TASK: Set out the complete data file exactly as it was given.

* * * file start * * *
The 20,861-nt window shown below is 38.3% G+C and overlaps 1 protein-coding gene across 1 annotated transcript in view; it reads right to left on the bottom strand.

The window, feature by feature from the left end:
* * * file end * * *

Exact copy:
The 20,861-nt window shown below is 38.3% G+C and overlaps 1 protein-coding gene across 1 annotated transcript in view; it reads right to left on the bottom strand.

The window, feature by feature from the left end: